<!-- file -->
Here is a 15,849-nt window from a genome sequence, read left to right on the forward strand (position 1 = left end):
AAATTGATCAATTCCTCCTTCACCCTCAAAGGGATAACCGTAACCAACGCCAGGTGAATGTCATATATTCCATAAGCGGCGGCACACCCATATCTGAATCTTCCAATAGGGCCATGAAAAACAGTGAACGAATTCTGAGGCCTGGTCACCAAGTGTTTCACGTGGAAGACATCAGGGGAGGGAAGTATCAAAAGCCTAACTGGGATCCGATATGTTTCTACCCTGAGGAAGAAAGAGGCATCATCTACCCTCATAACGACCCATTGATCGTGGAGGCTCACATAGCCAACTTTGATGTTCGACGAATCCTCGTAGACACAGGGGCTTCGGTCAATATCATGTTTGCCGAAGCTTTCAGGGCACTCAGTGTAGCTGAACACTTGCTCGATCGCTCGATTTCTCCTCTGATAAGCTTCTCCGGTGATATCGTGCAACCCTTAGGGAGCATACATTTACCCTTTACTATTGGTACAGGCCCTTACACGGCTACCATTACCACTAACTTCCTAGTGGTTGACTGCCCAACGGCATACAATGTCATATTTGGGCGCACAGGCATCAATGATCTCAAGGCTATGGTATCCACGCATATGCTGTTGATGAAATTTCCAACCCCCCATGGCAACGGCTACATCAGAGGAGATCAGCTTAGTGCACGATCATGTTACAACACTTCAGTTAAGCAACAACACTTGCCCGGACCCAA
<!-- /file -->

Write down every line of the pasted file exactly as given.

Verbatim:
Here is a 15,849-nt window from a genome sequence, read left to right on the forward strand (position 1 = left end):
AAATTGATCAATTCCTCCTTCACCCTCAAAGGGATAACCGTAACCAACGCCAGGTGAATGTCATATATTCCATAAGCGGCGGCACACCCATATCTGAATCTTCCAATAGGGCCATGAAAAACAGTGAACGAATTCTGAGGCCTGGTCACCAAGTGTTTCACGTGGAAGACATCAGGGGAGGGAAGTATCAAAAGCCTAACTGGGATCCGATATGTTTCTACCCTGAGGAAGAAAGAGGCATCATCTACCCTCATAACGACCCATTGATCGTGGAGGCTCACATAGCCAACTTTGATGTTCGACGAATCCTCGTAGACACAGGGGCTTCGGTCAATATCATGTTTGCCGAAGCTTTCAGGGCACTCAGTGTAGCTGAACACTTGCTCGATCGCTCGATTTCTCCTCTGATAAGCTTCTCCGGTGATATCGTGCAACCCTTAGGGAGCATACATTTACCCTTTACTATTGGTACAGGCCCTTACACGGCTACCATTACCACTAACTTCCTAGTGGTTGACTGCCCAACGGCATACAATGTCATATTTGGGCGCACAGGCATCAATGATCTCAAGGCTATGGTATCCACGCATATGCTGTTGATGAAATTTCCAACCCCCCATGGCAACGGCTACATCAGAGGAGATCAGCTTAGTGCACGATCATGTTACAACACTTCAGTTAAGCAACAACACTTGCCCGGACCCAA